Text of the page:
Where there are gaps in business training, Maricopa Community Colleges is ready to fill in the training with programs from the new Maricopa Corporate College and Rio Salado College.
The two higher education institutions are offering context-based training customized for business needs.
Context-based learning is a training program where the skills taught, language used and levels of achievement are aligned with the specific business category.
One such solution offered by the colleges is designed to help businesses improve workers challenged by limited English proficiency (LEP). The contextual instruction focuses on learning the language of the business.
“Our experience is that helping our team members improve language skills pays handsome dividends,” said Laura Frederickson, human resources director for The Village Health Club and Spa. “We invest in a comprehensive training program for our employees, and find that including opportunities to improve English skills produces tangible results.”
The Village contracted with Maricopa Corporate College, a 1-year-old north Scottsdale school that brings its campus to the workplace.
“Our focus is business development, workforce solutions and resolving skill gaps,” said Lee DeLuca, Maricopa Corporate College’s corporate account executive. “We are able to draw upon (Maricopa Community Colleges) system-wide instructor resources and bring the right instructor to fit a business’s training needs. We meet with the business and try and find a faculty member whose personality matches its training culture.”
Frederickson was impressed with the instructor Maricopa Corporate College assigned to its LEP courses.
“She really connected with the students and focused on their achievement,” she said. “At graduation, the instructor told the audience each of her students’ goals from the course, and how well they succeeded.”
The Village had 15 workers in its inaugural class, all of whom graduated. Frederickson said that they are including the program in the company’s 2015 training budget.
“You could see improvements in self-confidence and managers reported measurable improvements in communication skills,” she said. “The program was a success because it was voluntary, and those taking the courses were committed to learning. It was a real morale-builder.”
Rio Salado College, which offers its regular curriculum online, also brings the classroom to the company for its clients.
“We have a significant program for English Language Acquisition, the program replacing English as a Second Language teaching.” said Kate Packer, program director of Adult ACE and College Bridge Pathways Workplace Education. “This is a very broad group, and includes workers from many countries and in many technical and professional positions.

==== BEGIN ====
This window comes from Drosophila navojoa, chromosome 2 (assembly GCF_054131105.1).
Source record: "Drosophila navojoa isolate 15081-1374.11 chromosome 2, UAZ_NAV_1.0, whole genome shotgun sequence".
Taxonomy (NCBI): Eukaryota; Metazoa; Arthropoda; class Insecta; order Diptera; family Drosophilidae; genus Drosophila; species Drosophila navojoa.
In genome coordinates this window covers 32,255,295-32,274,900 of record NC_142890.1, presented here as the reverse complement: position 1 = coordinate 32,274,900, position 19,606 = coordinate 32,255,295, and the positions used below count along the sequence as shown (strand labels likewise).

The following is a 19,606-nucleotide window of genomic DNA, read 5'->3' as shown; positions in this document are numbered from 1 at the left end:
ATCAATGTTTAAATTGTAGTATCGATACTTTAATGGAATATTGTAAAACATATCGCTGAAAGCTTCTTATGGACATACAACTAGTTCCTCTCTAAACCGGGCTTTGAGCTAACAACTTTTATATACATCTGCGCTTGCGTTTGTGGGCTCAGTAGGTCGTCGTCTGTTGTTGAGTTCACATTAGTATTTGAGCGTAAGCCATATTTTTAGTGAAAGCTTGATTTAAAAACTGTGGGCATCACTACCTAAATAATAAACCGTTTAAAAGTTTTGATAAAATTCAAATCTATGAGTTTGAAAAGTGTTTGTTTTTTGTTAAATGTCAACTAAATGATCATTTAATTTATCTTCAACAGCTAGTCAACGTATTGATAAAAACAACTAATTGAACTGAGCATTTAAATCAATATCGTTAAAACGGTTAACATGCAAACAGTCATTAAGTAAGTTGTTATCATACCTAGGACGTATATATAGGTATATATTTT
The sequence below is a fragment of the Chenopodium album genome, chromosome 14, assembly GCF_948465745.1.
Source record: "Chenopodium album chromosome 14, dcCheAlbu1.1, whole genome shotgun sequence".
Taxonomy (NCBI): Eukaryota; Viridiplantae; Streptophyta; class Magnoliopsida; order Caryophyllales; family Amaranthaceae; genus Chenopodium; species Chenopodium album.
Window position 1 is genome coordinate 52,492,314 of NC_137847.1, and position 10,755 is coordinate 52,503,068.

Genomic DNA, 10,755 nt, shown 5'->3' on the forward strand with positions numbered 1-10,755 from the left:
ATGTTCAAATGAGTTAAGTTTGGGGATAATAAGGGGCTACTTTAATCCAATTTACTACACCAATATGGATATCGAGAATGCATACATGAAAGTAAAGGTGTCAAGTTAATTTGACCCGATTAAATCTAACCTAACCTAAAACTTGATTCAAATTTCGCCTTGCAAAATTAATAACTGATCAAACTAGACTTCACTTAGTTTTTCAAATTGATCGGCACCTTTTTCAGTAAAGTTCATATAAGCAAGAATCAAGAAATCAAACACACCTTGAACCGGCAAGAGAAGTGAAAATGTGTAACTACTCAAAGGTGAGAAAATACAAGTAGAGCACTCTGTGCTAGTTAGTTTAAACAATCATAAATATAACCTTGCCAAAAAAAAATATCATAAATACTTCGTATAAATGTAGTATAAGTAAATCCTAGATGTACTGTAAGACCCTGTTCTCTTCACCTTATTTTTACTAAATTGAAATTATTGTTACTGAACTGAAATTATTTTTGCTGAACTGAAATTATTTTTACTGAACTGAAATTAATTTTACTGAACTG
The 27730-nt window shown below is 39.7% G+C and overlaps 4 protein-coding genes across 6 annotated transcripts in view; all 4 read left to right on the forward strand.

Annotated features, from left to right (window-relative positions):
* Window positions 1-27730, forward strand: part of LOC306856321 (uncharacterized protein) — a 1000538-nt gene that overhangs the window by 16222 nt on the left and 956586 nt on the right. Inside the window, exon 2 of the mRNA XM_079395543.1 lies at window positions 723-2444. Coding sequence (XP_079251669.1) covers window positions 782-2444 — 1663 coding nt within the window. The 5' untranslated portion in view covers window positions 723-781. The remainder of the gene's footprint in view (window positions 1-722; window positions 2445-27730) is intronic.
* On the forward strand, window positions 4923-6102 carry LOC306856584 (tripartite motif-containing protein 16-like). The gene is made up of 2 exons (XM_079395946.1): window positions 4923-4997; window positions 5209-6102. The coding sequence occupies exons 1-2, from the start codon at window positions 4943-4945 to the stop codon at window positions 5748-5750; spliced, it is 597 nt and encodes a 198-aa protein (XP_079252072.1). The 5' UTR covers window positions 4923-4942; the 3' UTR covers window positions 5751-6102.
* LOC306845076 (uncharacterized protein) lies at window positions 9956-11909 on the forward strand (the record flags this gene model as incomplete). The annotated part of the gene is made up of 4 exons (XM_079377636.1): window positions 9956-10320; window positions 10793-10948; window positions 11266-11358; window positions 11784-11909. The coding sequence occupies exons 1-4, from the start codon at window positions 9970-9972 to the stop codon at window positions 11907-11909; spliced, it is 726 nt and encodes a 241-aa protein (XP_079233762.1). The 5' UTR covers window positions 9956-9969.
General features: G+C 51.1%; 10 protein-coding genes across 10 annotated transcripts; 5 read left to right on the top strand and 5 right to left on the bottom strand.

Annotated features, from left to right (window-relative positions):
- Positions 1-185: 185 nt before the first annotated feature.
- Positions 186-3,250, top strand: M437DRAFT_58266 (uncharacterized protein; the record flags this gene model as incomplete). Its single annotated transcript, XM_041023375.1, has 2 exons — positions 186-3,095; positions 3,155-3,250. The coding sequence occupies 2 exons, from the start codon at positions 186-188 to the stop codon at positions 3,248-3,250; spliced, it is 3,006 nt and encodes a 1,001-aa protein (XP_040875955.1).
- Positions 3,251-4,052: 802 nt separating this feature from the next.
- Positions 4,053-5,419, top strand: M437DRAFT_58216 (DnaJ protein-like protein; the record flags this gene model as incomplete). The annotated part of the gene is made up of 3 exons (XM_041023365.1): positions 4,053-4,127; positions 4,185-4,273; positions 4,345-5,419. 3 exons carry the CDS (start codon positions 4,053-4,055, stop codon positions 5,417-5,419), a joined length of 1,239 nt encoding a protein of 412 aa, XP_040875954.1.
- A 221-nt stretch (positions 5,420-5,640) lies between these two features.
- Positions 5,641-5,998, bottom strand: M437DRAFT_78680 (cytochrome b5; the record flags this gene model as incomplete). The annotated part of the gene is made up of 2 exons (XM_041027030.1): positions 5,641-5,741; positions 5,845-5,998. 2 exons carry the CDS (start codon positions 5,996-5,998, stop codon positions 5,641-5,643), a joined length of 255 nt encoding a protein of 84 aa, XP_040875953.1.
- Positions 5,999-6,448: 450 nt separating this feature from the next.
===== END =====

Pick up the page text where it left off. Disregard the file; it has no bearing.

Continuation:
Rio Salado also creates contextual learning curriculum.
“We partner with companies and become part of their training programs," Packer said. "The approach is very flexible. We schedule the classes to meet the company’s needs.”
Frederickson recommends that companies adding this type of training make it a real commitment.
“Celebrate the success,” she said. “Show your employees it’s something important and the importance is recognized by the company.”
There are other considerations as well. The Village makes taking the classes convenient, but also instills a program to measure achievement.
“We assess students when they start the program,” reported Packer. “Then we measure their achievement at the end.”
“Students increase proficiency going through this program,” said DeLuca. “Their language skills increase two to three levels from the beginning assessments.”
Last week, Brookings Institution Metropolitan Policy Program released a comprehensive study of LEP workers in the 90 largest metros. Phoenix ranked in the middle of the pack, and although above the national average, the growth in LEP workers between 2000 and 2012, around 15 percent of workforce population, was substantially less than other Austin, Dallas, Denver and other markets.
To view original article, visit the Phoenix Business Journal.